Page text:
Exclusive: Why African progress is hindered by Sumbade Ademola

Exclusive: Why African progress is hindered by Sumbade Ademola

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Editor's note: In this article, Sumbade Ademola is a Nigerian living in Canada. He recently wrote an article on some barbaric cultural practices in Africa. The article, however, crystalized reactions from the people and this informed the conduct of this interview via telephone.

Sumbade tells Legit.ng what propelled him to write the article, the implications on African development among others.

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Can you tell us what motivated you into writing such an article?

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Basically, I was propelled to write the article because I am conversant with most of the practices in Africa and despite the fact that most of them are barbaric and retrogressive, it is quite unfortunate that some of them are still in existence in this 21st century.

I knew about them because I grew up and lived in a community where most of them are being practised. Although I cannot really say if all of them are existing in my town, I know some like widowhood rite, witch-hunt, tribal marks and of recent I got to know about Female Genital Mutilation.

Which state are you from?

Exclusive: Why African progress is hindered by Sumbade Ademola
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I am from Ikire, Osun state.

You said earlier that most of the practices are retrogressive. Can you tell us more about this?

In this 21st century, are you saying seeing people being killed on the basis of the accusation is not retrogressive? Is killing children because they are born with a physical deformity and the belief that such a child would bring bad luck to the family isn’t inhuman?

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Female Genital Mutilation despite World Health Organization (WHO) stating that this practice has no health benefit whatsoever and research has evidently shown all the likely negative consequences that a circumcised girl or woman may face, people still do it.

Even witch-hunt is often base on false accusation because they assume that a person is weird-looking and is responsible for evil occurrences in the society and they believe that the next thing is to stone such a person to death.

Are you saying these are being practised in your home town?

Yes, unfortunately, they are even in my family. It is unfortunately shameful that my family happens to be a practitioner of female genital mutilation and some other cultural practices.

Can you tell us how and when you got to know about these practices in the family?

Well, I got to know about the practice not quite long and as regards how I got to know, it was known to me at first about five years ago when the family mandated my elder brother to circumcise his daughter and about three years ago, I was equally compelled to do same when I got married. I got to know that some of the reasons for doing it are attached to religious and traditional obligations.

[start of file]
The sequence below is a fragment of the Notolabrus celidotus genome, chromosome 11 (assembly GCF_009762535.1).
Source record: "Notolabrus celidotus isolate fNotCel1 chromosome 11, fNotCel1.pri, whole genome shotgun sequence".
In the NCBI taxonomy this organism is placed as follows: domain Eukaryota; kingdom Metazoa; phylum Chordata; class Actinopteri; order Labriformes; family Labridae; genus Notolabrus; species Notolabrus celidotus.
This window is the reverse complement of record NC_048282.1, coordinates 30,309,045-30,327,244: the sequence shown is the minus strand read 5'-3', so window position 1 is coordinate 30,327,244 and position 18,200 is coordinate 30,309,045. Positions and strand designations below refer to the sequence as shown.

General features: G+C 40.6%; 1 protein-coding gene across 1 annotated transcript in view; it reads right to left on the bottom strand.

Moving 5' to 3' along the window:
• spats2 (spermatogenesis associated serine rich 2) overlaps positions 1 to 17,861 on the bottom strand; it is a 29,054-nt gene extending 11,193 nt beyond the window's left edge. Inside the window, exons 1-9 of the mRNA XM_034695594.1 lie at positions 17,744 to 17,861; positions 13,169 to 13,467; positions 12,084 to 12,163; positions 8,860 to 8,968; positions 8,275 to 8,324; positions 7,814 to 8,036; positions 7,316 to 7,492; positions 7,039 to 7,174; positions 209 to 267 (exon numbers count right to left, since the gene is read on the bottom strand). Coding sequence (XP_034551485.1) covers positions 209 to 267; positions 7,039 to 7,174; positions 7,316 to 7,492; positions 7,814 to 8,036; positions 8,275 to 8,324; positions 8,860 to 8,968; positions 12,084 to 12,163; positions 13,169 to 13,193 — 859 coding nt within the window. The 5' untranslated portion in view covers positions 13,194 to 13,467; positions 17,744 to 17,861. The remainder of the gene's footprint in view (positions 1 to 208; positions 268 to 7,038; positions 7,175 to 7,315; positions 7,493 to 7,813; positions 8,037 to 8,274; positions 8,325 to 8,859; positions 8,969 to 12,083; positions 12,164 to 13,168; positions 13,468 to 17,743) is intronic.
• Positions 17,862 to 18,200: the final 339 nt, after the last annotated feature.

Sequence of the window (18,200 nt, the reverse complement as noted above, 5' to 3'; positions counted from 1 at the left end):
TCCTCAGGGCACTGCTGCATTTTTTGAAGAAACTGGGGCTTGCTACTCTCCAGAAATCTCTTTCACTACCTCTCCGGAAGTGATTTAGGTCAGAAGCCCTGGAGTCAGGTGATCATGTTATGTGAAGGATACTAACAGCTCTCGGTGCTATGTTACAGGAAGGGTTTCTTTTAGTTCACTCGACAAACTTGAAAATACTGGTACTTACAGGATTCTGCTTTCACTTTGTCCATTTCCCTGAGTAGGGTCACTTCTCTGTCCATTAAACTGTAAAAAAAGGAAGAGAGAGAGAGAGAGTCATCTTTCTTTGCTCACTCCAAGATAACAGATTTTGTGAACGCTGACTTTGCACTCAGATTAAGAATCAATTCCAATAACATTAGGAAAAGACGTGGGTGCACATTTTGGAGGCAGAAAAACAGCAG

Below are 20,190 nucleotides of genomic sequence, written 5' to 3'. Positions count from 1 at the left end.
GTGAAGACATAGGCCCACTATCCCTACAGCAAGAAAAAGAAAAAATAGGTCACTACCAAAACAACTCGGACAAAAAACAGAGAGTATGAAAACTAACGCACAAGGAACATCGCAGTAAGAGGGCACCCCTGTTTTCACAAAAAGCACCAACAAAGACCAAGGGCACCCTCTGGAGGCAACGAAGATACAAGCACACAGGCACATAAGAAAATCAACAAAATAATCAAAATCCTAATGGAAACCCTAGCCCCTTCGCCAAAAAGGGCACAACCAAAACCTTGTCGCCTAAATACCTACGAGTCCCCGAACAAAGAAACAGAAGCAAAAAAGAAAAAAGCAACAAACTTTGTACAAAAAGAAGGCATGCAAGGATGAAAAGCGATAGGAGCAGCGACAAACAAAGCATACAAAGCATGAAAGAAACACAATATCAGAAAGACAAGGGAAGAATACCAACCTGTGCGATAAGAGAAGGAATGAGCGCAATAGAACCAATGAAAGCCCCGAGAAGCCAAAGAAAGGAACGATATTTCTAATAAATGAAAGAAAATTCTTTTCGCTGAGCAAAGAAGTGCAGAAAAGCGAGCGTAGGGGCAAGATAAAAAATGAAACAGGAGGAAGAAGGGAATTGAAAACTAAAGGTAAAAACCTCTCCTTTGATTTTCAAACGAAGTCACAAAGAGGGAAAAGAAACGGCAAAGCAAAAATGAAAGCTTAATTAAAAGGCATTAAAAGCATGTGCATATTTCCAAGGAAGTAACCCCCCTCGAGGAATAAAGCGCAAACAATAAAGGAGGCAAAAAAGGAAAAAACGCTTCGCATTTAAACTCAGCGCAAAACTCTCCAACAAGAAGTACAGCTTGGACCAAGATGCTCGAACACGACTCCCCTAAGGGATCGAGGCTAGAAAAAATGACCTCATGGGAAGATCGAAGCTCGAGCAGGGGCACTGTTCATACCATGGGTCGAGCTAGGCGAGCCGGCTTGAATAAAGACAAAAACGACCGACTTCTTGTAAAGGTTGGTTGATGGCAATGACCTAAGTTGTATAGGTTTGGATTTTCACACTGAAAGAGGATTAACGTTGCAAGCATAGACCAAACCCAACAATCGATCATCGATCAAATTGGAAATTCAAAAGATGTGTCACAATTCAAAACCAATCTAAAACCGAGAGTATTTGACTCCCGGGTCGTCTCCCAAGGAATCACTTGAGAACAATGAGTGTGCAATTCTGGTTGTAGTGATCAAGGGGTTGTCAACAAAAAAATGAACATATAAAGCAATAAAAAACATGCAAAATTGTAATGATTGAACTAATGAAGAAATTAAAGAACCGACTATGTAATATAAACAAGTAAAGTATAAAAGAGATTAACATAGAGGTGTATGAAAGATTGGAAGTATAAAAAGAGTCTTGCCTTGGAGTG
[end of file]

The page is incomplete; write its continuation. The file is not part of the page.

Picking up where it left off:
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Were you in support of it?

No, I was not.

Did you make any effort to stop them from doing it?

Yes of course. I advised them and told them all the negative implications the practice engenders but they turned deaf ears. At a point, I wrote an article tagged “Africa and its barbaric practices” published by Nigerian Tribune on October 12, 2017, but unfortunately, we have not seen changes.

How do you think these practices can be curbed or if possible eradicated in our society and Africa at large?

I think the only way those practices can be eradicated in our community is through government policies. This is because the government is vested with requisite authorities that regulate society.

It is known in Nigeria that a policy was promulgated some years back to eradicate some of these practices

I wouldn’t know the exact policy you are talking about, but I know of Violence Against Person Prohibition (VAPP) which was enacted in 2015 in Nigeria.

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Truly, this policy was passed into law to curb widowhood and Female Genital Mutilation and other harmful traditional practices but the policy is toothless because, since 2015, there was no track record of anyone being punished for most of these practices and people are still doing it with impunity.

So, I urge the government and extend my utmost plea to those in power to ensure that the policy starts functioning and effective as a matter of urgency.

How did you get to know about the policy?

I heard about it when it was passed into law in 2015 and I had to read more about it when my elder brother became a victim of the practice.

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Opinion: How barbaric cultures hinder African development by Sumbade Ademola

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